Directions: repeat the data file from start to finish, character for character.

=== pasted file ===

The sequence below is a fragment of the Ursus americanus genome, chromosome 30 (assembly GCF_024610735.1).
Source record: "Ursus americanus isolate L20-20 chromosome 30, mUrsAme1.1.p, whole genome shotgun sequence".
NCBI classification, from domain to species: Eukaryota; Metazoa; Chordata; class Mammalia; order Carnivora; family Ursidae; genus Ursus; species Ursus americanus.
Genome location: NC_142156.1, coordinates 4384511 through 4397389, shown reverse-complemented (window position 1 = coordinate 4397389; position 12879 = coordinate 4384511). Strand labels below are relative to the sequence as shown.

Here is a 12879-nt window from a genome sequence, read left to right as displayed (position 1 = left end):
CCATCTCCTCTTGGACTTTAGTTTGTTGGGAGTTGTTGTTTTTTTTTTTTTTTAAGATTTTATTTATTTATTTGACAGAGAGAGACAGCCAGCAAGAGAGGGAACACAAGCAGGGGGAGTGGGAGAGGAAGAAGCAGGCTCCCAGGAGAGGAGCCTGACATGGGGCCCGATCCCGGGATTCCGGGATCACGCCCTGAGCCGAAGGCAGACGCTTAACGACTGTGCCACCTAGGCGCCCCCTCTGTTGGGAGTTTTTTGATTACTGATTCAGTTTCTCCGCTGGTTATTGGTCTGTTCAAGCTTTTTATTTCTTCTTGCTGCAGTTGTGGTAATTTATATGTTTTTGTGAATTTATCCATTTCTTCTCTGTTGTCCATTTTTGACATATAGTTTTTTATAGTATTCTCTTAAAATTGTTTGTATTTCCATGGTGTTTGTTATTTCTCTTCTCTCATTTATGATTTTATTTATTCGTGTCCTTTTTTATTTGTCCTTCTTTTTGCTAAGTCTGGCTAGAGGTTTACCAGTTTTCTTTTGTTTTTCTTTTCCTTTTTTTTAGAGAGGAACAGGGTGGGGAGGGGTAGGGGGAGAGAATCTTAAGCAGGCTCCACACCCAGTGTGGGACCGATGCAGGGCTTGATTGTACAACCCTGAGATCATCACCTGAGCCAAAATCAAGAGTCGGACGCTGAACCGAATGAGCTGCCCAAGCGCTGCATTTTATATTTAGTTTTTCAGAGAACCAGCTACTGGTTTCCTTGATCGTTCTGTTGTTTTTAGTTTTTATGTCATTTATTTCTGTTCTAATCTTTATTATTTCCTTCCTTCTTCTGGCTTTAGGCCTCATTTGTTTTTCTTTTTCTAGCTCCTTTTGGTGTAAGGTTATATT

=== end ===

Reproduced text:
The sequence below is a fragment of the Ursus americanus genome, chromosome 30 (assembly GCF_024610735.1).
Source record: "Ursus americanus isolate L20-20 chromosome 30, mUrsAme1.1.p, whole genome shotgun sequence".
NCBI classification, from domain to species: Eukaryota; Metazoa; Chordata; class Mammalia; order Carnivora; family Ursidae; genus Ursus; species Ursus americanus.
Genome location: NC_142156.1, coordinates 4384511 through 4397389, shown reverse-complemented (window position 1 = coordinate 4397389; position 12879 = coordinate 4384511). Strand labels below are relative to the sequence as shown.

Here is a 12879-nt window from a genome sequence, read left to right as displayed (position 1 = left end):
CCATCTCCTCTTGGACTTTAGTTTGTTGGGAGTTGTTGTTTTTTTTTTTTTTTAAGATTTTATTTATTTATTTGACAGAGAGAGACAGCCAGCAAGAGAGGGAACACAAGCAGGGGGAGTGGGAGAGGAAGAAGCAGGCTCCCAGGAGAGGAGCCTGACATGGGGCCCGATCCCGGGATTCCGGGATCACGCCCTGAGCCGAAGGCAGACGCTTAACGACTGTGCCACCTAGGCGCCCCCTCTGTTGGGAGTTTTTTGATTACTGATTCAGTTTCTCCGCTGGTTATTGGTCTGTTCAAGCTTTTTATTTCTTCTTGCTGCAGTTGTGGTAATTTATATGTTTTTGTGAATTTATCCATTTCTTCTCTGTTGTCCATTTTTGACATATAGTTTTTTATAGTATTCTCTTAAAATTGTTTGTATTTCCATGGTGTTTGTTATTTCTCTTCTCTCATTTATGATTTTATTTATTCGTGTCCTTTTTTATTTGTCCTTCTTTTTGCTAAGTCTGGCTAGAGGTTTACCAGTTTTCTTTTGTTTTTCTTTTCCTTTTTTTTAGAGAGGAACAGGGTGGGGAGGGGTAGGGGGAGAGAATCTTAAGCAGGCTCCACACCCAGTGTGGGACCGATGCAGGGCTTGATTGTACAACCCTGAGATCATCACCTGAGCCAAAATCAAGAGTCGGACGCTGAACCGAATGAGCTGCCCAAGCGCTGCATTTTATATTTAGTTTTTCAGAGAACCAGCTACTGGTTTCCTTGATCGTTCTGTTGTTTTTAGTTTTTATGTCATTTATTTCTGTTCTAATCTTTATTATTTCCTTCCTTCTTCTGGCTTTAGGCCTCATTTGTTTTTCTTTTTCTAGCTCCTTTTGGTGTAAGGTTATATT